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Thanks for that. I decided to have a little poke around the Internet for more information and these are just some notes.
Some History on Perfume
10th Century BC: The Medes, ancestors of today’s, Kurds are generally given credit for the invention and widespread use of perfumes, presumably to hide certain smells originating from overeating and failure to observe what are now common hygienic practices. FragranceWholesale.com
Perfume is thousands of years old - the word "perfume" comes from the Latin per fume "through smoke". One of the oldest uses of perfumes comes from the burning of incense and aromatic herbs used in religious services, often the aromatic gums, frankincense and myrrh, gathered from trees. The Egyptians were the first to incorporate perfume into their culture followed by the ancient Chinese, Hindus, Israelites, Carthaginians, Arabs, Greeks, and Romans. The earliest use of perfume bottles is Egyptian and dates to around 1000 BC. The Egyptians invented glass and perfume bottles were one of the first common uses for glass.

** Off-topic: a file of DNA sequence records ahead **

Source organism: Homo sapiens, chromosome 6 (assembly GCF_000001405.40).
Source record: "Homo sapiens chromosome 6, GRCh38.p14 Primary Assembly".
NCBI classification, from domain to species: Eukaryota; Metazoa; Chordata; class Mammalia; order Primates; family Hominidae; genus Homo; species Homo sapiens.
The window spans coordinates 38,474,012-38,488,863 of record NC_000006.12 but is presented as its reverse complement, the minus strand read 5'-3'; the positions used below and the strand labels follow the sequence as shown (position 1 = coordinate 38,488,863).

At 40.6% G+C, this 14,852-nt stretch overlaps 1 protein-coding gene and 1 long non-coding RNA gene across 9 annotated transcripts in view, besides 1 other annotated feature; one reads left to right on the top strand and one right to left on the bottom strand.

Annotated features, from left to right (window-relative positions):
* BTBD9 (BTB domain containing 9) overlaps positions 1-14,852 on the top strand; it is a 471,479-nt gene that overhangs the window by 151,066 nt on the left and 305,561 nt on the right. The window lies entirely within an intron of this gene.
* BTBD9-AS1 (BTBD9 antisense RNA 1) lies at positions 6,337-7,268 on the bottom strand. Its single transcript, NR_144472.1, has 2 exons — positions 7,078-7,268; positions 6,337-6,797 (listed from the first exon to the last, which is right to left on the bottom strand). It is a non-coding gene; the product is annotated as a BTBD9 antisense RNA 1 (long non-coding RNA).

Alchemy, generally, derives from the Old French alkemie; from the Arabic al-kimia: "the art of transformation." Some scholars believe the Arabs borrowed the word kimia ("χημεία") from Greek for transmutation. Others, such as Mahdihassan, argue that its origins are Chinese.
Apparently, chemistry is just another version of the Greek borrowed to Persian world of Kimi and represent the same thing, i.e, alchemy. (Wikipedia)
So according to these sources, perfume was used by the Egyptians first. All very interesting.
Beer and wine indeed by all accounts very popular as far back as 2,700 B.C in Babylon and Egypt and other places even since 7,000 B.C in Neolithic times. The word alcohol comes from the Arabic ‘al Kuhul’, but no one knows when it was first used or by whom. Alcohol is believed to be the oldest and probably the most widely used drug in the world. Strange that Arabs are banned from it now though.
The word sugar is an Arabic imitation of the Sanskrit word "karkara", meaning small chunks of material (gravel-like). The word candy is derived from the Arabic version of the Sanskrit word "khandakah" which is the Sanskrit word for sugar. Although Arabs were not the first to use sugar as it is purported to originally have come from the South Pacific travelled with migration to Asia.
I think that even Ghengis Khan, notable for his brutal savagery in the Arabs regions, was extremely impressed with the achievements of this region. It seems that both China and the Arab regions were very well known for their innovation and cultural achievements before the Dark Ages.